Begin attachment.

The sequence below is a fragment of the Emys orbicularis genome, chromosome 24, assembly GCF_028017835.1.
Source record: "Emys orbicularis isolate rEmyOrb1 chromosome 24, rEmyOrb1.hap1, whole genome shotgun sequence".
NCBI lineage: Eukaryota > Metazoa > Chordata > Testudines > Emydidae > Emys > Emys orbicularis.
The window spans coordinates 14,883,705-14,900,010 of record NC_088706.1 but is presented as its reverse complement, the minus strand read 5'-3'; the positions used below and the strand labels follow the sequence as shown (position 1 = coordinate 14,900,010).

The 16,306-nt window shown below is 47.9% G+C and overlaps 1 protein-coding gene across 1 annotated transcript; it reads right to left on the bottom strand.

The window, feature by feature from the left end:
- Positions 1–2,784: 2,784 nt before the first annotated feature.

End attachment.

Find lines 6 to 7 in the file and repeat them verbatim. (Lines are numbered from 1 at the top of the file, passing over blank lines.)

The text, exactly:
The window, feature by feature from the left end:
- Positions 1–2,784: 2,784 nt before the first annotated feature.